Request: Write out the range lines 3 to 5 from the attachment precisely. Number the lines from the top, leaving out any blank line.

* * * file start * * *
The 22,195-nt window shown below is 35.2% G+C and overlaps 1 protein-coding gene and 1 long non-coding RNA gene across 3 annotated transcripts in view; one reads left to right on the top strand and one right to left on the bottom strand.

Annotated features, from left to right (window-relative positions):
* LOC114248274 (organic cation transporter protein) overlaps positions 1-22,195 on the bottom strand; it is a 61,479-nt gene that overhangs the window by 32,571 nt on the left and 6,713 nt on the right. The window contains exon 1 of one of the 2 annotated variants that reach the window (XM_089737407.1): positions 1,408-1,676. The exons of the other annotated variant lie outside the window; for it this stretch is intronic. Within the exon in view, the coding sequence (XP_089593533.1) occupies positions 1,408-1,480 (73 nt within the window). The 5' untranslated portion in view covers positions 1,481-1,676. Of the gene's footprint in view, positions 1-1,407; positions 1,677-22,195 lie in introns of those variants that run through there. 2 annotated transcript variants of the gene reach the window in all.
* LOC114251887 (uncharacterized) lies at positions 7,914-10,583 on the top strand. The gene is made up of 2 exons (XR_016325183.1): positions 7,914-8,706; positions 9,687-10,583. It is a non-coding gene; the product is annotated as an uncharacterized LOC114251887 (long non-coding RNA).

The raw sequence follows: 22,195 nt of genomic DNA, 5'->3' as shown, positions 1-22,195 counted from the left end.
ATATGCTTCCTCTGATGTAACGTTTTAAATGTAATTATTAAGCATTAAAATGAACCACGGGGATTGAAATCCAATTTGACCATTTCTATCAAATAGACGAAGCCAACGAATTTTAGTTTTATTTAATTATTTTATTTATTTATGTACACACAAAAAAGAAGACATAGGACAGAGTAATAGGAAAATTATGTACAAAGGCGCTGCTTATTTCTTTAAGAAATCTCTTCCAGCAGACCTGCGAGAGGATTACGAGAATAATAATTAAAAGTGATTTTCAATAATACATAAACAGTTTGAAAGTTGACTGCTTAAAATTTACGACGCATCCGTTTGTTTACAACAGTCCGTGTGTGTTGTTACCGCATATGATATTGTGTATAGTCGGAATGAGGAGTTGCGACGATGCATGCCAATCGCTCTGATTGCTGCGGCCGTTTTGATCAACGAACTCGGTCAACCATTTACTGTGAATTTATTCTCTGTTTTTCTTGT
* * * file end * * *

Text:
* LOC114248274 (organic cation transporter protein) overlaps positions 1-22,195 on the bottom strand; it is a 61,479-nt gene that overhangs the window by 32,571 nt on the left and 6,713 nt on the right. The window contains exon 1 of one of the 2 annotated variants that reach the window (XM_089737407.1): positions 1,408-1,676. The exons of the other annotated variant lie outside the window; for it this stretch is intronic. Within the exon in view, the coding sequence (XP_089593533.1) occupies positions 1,408-1,480 (73 nt within the window). The 5' untranslated portion in view covers positions 1,481-1,676. Of the gene's footprint in view, positions 1-1,407; positions 1,677-22,195 lie in introns of those variants that run through there. 2 annotated transcript variants of the gene reach the window in all.
* LOC114251887 (uncharacterized) lies at positions 7,914-10,583 on the top strand. The gene is made up of 2 exons (XR_016325183.1): positions 7,914-8,706; positions 9,687-10,583. It is a non-coding gene; the product is annotated as an uncharacterized LOC114251887 (long non-coding RNA).

The raw sequence follows: 22,195 nt of genomic DNA, 5'->3' as shown, positions 1-22,195 counted from the left end.